What are the number one best-selling discs of all time? OK, are we talking Rock, Country, Classical, Cultural, Blues, Jazz, Hip Hop, solo artist or group? Is it even a fair question when considering all the different contributions from the agglomeration of genres?
Let’s take a look at just a few popular areas. It would take a lineup of st louis tow trucks to haul in the huge numbers from all categories combined. Besides that, it would render the whole concept too mind boggling to calculate.
Jazz in the 50s
Back in the day when Jazz featured Miles Davis, Cannonball Adderley, John Coltrane and Bill Evans its sweet contribution to number one hits came with the birth of their album King of Blue. The year was 1959 and the style was as unique as the artists themselves. The results, the best-selling jazz disc of all time.
Popular sounds of the 60s
Let’s jump a decade. Now we are in the era of a musical revolution. Nothing like it before or since has been as influential as the sounds of the Beatles, Stones, Jefferson Airplane, Jimi Hendrix, Janis Joplin, the Moody Blues – and dozens more.
The Beatles had the top two highest selling albums of the 1960s. No surprises there. In fact, the Beatles had five top-ranking albums throughout the decade. Remember who they were up against? The Velvet Underground, Bob Dylan, The Who, Ray Charles to name just a few, but they still pulled it off with the buying public.
Moving into the 70s
Despite the disco era coming into its own with bands like the Bee Gees the overall sense of the 1970s started out with the audience still reeling from the Viet Nam war. The largest numbers within the listening audience remained somewhat introspective. Neil Young, David Bowie, Stevie Wonder and Fleetwood Mac gave us lyrics and tunes that kept us caught in the monkey mind of music and not necessarily out on the dance floor.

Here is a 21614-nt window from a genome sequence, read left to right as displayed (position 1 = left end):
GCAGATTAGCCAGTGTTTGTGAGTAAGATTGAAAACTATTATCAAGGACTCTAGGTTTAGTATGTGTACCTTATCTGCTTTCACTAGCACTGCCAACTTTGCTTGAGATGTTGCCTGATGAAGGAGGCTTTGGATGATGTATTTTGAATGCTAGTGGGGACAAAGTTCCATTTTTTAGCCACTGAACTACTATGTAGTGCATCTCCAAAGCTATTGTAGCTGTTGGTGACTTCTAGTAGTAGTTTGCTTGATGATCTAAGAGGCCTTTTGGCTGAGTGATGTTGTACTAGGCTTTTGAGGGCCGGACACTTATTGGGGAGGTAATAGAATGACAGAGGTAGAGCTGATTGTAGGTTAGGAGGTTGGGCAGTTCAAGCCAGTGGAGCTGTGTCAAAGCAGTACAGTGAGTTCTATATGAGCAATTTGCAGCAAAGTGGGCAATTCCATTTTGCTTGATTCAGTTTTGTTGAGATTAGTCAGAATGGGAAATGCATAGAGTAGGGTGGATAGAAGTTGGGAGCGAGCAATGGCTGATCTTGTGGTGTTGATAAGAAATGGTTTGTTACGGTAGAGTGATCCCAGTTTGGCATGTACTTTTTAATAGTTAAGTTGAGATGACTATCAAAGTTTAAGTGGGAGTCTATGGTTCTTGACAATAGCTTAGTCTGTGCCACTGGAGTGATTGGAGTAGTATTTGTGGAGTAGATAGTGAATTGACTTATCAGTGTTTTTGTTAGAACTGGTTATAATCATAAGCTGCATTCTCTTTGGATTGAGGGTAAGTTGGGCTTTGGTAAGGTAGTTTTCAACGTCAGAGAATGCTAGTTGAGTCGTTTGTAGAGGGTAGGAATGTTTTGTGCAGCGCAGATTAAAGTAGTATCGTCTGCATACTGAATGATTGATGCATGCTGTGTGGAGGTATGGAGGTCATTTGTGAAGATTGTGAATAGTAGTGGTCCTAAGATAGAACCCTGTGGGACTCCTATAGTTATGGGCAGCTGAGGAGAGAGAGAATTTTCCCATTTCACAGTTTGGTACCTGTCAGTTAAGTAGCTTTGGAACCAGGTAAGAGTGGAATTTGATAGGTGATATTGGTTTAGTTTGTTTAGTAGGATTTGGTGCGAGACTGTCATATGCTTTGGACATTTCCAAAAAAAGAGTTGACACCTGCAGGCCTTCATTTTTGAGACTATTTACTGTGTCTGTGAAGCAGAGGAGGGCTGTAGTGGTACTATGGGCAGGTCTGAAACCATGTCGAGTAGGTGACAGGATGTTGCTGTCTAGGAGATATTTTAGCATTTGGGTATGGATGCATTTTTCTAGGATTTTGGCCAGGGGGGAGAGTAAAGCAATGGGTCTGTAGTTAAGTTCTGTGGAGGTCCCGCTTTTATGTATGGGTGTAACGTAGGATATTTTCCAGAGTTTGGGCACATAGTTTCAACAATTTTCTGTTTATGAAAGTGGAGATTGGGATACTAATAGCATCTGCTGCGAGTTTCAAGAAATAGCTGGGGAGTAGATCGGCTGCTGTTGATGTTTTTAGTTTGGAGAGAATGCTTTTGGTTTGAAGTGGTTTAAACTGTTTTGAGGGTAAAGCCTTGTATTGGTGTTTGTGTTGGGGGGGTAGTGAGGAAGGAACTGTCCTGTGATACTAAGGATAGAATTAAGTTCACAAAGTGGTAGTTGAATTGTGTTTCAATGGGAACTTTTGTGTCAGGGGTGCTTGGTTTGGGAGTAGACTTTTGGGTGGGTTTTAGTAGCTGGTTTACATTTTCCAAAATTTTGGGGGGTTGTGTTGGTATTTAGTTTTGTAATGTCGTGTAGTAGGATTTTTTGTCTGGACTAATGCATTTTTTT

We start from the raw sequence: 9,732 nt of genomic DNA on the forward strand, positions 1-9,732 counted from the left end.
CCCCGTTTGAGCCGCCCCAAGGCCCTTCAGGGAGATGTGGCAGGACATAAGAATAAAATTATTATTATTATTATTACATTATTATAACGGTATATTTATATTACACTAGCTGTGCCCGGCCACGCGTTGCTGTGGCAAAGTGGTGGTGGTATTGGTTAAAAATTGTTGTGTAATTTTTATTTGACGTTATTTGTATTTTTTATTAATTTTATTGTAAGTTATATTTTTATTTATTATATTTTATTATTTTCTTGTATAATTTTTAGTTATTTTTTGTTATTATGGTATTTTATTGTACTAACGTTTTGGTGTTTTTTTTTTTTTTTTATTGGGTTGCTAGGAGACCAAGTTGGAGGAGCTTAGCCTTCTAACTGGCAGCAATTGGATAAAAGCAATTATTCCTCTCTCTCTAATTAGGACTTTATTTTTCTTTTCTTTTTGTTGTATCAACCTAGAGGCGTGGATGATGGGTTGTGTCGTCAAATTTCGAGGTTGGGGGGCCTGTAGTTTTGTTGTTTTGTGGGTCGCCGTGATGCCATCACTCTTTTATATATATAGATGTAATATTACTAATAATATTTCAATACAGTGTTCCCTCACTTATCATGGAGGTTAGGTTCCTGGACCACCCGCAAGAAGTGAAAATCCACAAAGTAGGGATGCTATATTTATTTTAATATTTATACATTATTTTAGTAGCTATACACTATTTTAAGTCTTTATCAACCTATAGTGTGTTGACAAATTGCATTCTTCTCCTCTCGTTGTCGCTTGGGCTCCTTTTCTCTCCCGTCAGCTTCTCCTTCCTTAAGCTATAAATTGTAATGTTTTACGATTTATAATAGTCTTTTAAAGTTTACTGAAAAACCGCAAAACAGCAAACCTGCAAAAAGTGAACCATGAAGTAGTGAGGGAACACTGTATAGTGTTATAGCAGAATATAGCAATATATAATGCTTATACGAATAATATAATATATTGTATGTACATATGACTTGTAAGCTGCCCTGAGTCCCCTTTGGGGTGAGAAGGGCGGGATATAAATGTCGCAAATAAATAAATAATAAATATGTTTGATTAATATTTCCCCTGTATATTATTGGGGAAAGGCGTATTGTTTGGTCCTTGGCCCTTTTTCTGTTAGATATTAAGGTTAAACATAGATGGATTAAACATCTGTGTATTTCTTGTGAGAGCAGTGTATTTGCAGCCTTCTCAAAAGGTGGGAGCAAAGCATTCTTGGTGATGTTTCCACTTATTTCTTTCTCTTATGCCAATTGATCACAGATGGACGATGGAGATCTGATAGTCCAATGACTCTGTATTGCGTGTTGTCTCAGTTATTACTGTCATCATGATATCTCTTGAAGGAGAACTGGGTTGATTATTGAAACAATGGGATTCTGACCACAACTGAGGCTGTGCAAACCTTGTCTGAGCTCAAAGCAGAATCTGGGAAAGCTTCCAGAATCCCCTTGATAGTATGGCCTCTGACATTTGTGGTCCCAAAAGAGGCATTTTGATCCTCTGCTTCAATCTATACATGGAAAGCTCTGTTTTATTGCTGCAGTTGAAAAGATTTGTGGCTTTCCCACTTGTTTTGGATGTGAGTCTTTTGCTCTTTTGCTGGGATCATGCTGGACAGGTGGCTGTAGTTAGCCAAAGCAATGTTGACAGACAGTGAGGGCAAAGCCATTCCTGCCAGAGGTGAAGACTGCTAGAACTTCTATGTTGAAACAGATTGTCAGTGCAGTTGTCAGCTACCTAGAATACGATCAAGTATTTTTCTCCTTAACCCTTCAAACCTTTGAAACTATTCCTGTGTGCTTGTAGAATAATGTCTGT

The highest ranking album of that decade was The Dark Side of the Moon by Pink Floyd in 1973. Pink Floyd also lays claim to the 2nd most ranked album in the ten year period two years later titled, Wish You Were Here.
Can’t forget the 80s
Michael Jackson’s Thiller album was a breakthrough for an audience that couldn’t get enough. However, the top- selling album of the decade was by the Pixies, entitled Doolittle. Prince, U2, R.E.M. and The Talking Heads made up the difference during a span of time that seemed to belong to a generation experimenting with new and different.
Oh the 90s
Never Mind by Nirvana, produced in 1991 ranks as the highest-selling and most sought after musical disc of the decade. Again, in 1993 Nirvana’s best-selling album, In Utero eclipsed their competition. It’s obvious that the new ears that these tunes fell on were of discriminating taste and know what they want.
The noughties (2000s)
The world’s reaction to the 2001 attacks in the US influenced the way we listened to music forever. We wanted to indulge in happier times. The best-selling album, In Rainbows by Radiohead, topped the charts in 2007. Pre-9/11 Radiohead found a large audience with their art-rock album of the year 2000, Kid A. Later in the decade, Wilco gave us Yankee Hotel Foxtrot.
Now into the next decade, we still have several years before we have an overall standout. Radiohead, The War On Drugs, along with Vampire Weekend are all showing strong right now. Who would you like to put in one of these decades as the highest ranking album of the time? Leave a comment below.